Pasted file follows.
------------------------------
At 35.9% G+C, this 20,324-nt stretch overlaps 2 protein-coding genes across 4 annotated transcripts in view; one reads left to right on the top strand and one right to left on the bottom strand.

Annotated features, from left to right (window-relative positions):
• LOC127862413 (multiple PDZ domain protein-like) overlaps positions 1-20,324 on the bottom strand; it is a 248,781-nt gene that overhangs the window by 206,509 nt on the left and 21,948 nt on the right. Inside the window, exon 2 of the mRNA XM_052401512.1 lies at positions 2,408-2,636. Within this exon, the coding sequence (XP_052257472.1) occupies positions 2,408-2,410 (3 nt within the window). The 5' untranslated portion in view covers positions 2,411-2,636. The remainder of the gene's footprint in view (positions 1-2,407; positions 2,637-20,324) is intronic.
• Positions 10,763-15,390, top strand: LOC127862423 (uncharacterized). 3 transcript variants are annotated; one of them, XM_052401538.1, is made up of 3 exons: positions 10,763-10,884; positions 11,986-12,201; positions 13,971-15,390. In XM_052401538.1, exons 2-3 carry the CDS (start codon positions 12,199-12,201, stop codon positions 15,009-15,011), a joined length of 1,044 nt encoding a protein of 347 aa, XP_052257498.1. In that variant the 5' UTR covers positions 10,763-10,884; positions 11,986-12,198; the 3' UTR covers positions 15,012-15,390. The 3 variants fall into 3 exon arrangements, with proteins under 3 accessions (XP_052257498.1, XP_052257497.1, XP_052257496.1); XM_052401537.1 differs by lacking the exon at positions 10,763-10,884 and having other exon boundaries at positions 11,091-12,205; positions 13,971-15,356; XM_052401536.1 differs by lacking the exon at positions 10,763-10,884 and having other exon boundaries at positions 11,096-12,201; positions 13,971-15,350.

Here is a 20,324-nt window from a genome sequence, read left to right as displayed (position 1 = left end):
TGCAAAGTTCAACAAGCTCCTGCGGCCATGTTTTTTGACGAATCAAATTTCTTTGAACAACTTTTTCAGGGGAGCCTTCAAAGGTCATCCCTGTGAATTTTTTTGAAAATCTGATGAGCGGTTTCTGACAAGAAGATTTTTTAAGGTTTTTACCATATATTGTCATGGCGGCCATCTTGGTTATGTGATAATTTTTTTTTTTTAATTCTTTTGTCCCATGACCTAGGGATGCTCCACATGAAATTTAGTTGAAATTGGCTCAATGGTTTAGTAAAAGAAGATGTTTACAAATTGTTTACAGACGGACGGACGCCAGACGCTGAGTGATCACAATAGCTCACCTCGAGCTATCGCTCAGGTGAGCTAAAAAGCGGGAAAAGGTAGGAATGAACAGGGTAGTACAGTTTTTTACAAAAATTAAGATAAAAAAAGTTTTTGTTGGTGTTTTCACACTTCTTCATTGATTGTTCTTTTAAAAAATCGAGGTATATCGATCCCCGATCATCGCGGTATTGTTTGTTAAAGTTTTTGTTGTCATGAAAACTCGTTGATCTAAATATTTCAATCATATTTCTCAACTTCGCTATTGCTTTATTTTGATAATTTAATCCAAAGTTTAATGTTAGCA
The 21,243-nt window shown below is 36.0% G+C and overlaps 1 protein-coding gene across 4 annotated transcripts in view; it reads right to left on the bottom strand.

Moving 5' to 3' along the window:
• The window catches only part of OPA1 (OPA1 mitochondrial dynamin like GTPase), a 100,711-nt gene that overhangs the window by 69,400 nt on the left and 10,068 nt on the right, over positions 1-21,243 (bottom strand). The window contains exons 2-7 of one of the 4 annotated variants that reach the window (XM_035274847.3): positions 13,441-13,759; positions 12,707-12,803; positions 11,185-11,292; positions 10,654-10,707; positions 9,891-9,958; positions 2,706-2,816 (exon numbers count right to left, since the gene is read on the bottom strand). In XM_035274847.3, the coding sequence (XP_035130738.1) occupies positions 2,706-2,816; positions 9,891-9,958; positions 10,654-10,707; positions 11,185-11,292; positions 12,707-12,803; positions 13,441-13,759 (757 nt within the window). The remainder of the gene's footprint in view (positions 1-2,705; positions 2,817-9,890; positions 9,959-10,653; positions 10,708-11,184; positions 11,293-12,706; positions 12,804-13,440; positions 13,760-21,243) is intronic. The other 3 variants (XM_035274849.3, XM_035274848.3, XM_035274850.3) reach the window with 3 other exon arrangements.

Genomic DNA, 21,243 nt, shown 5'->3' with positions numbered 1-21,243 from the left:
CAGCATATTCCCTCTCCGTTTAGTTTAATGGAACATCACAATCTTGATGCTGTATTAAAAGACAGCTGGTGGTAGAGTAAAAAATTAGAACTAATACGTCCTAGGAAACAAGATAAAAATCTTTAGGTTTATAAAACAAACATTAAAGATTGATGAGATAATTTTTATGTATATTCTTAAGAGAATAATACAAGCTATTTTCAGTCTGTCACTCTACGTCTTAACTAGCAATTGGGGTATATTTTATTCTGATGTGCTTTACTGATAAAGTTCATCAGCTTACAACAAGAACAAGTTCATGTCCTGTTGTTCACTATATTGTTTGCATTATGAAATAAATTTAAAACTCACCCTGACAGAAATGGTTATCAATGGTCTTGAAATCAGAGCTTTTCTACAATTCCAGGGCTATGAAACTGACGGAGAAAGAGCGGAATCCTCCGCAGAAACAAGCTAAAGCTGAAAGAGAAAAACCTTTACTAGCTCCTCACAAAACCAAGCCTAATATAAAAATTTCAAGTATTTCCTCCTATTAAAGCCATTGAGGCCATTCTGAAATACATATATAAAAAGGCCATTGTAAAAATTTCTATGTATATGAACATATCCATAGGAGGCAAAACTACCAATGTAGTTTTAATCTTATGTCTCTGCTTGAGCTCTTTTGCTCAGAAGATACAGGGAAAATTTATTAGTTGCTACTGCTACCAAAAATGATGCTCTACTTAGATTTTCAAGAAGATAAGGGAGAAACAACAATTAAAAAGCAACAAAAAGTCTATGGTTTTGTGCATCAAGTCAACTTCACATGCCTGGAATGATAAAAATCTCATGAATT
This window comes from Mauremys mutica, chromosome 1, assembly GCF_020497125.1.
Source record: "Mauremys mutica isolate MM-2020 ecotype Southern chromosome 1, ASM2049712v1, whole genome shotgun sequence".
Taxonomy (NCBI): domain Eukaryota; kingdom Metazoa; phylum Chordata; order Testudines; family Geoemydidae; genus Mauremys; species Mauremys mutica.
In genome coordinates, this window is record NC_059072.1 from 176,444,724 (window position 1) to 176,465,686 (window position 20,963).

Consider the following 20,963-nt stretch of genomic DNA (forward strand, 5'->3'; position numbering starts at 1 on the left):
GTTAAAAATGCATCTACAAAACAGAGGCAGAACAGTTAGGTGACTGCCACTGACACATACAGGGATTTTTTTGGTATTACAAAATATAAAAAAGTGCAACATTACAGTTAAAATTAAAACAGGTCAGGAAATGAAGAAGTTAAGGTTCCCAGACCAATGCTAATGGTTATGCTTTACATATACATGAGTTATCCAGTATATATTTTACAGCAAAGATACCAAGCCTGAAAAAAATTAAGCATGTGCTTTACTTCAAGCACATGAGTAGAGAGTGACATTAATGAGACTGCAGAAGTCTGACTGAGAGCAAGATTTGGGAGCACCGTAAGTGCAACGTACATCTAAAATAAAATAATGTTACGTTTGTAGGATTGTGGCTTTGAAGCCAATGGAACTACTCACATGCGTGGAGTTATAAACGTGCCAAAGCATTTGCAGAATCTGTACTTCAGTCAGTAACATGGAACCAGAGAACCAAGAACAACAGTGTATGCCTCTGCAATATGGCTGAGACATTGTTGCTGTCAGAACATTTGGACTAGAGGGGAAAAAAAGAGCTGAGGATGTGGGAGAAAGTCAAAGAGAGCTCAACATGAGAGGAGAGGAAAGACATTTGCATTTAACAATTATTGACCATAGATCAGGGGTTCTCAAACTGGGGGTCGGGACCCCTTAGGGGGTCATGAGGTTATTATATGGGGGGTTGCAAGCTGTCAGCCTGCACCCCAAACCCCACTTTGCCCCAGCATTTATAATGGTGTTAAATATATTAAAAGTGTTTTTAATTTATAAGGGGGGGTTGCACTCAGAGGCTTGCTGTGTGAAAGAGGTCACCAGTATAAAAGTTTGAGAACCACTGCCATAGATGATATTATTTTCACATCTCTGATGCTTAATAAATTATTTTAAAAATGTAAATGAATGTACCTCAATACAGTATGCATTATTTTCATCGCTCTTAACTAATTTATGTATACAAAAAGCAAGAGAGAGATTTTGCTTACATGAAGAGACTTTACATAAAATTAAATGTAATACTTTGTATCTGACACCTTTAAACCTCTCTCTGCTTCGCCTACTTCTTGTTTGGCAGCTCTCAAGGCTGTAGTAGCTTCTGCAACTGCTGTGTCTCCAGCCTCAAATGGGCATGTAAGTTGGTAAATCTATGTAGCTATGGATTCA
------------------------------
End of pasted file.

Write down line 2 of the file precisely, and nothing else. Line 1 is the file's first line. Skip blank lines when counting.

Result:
Annotated features, from left to right (window-relative positions):